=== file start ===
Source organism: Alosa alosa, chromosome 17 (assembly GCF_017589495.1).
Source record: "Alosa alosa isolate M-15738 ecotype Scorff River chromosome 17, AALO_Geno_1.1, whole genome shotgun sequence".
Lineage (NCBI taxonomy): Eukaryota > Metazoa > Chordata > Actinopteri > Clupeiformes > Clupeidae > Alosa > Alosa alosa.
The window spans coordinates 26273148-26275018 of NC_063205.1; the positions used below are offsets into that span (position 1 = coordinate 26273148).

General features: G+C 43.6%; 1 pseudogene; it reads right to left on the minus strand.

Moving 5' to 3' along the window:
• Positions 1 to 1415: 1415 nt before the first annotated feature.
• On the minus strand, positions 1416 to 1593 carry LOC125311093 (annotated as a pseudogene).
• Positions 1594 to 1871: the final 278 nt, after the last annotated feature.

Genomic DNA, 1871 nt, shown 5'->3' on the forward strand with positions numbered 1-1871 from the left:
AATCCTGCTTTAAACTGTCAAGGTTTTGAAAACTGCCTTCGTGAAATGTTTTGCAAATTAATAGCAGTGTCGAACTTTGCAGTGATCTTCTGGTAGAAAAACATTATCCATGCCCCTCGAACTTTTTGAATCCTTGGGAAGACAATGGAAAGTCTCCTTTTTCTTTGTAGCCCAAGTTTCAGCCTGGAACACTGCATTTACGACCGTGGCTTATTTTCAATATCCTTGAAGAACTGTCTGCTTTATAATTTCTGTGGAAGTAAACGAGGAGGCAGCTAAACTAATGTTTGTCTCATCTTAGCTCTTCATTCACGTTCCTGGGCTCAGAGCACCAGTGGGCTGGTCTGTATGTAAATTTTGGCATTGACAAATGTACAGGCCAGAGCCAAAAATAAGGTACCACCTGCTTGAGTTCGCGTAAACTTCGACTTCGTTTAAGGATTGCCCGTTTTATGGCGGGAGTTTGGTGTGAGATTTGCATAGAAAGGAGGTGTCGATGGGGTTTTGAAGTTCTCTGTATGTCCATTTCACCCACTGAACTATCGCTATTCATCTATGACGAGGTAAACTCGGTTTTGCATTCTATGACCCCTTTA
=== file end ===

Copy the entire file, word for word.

Source organism: Alosa alosa, chromosome 17 (assembly GCF_017589495.1).
Source record: "Alosa alosa isolate M-15738 ecotype Scorff River chromosome 17, AALO_Geno_1.1, whole genome shotgun sequence".
Lineage (NCBI taxonomy): Eukaryota > Metazoa > Chordata > Actinopteri > Clupeiformes > Clupeidae > Alosa > Alosa alosa.
The window spans coordinates 26273148-26275018 of NC_063205.1; the positions used below are offsets into that span (position 1 = coordinate 26273148).

General features: G+C 43.6%; 1 pseudogene; it reads right to left on the minus strand.

Moving 5' to 3' along the window:
• Positions 1 to 1415: 1415 nt before the first annotated feature.
• On the minus strand, positions 1416 to 1593 carry LOC125311093 (annotated as a pseudogene).
• Positions 1594 to 1871: the final 278 nt, after the last annotated feature.

Genomic DNA, 1871 nt, shown 5'->3' on the forward strand with positions numbered 1-1871 from the left:
AATCCTGCTTTAAACTGTCAAGGTTTTGAAAACTGCCTTCGTGAAATGTTTTGCAAATTAATAGCAGTGTCGAACTTTGCAGTGATCTTCTGGTAGAAAAACATTATCCATGCCCCTCGAACTTTTTGAATCCTTGGGAAGACAATGGAAAGTCTCCTTTTTCTTTGTAGCCCAAGTTTCAGCCTGGAACACTGCATTTACGACCGTGGCTTATTTTCAATATCCTTGAAGAACTGTCTGCTTTATAATTTCTGTGGAAGTAAACGAGGAGGCAGCTAAACTAATGTTTGTCTCATCTTAGCTCTTCATTCACGTTCCTGGGCTCAGAGCACCAGTGGGCTGGTCTGTATGTAAATTTTGGCATTGACAAATGTACAGGCCAGAGCCAAAAATAAGGTACCACCTGCTTGAGTTCGCGTAAACTTCGACTTCGTTTAAGGATTGCCCGTTTTATGGCGGGAGTTTGGTGTGAGATTTGCATAGAAAGGAGGTGTCGATGGGGTTTTGAAGTTCTCTGTATGTCCATTTCACCCACTGAACTATCGCTATTCATCTATGACGAGGTAAACTCGGTTTTGCATTCTATGACCCCTTTA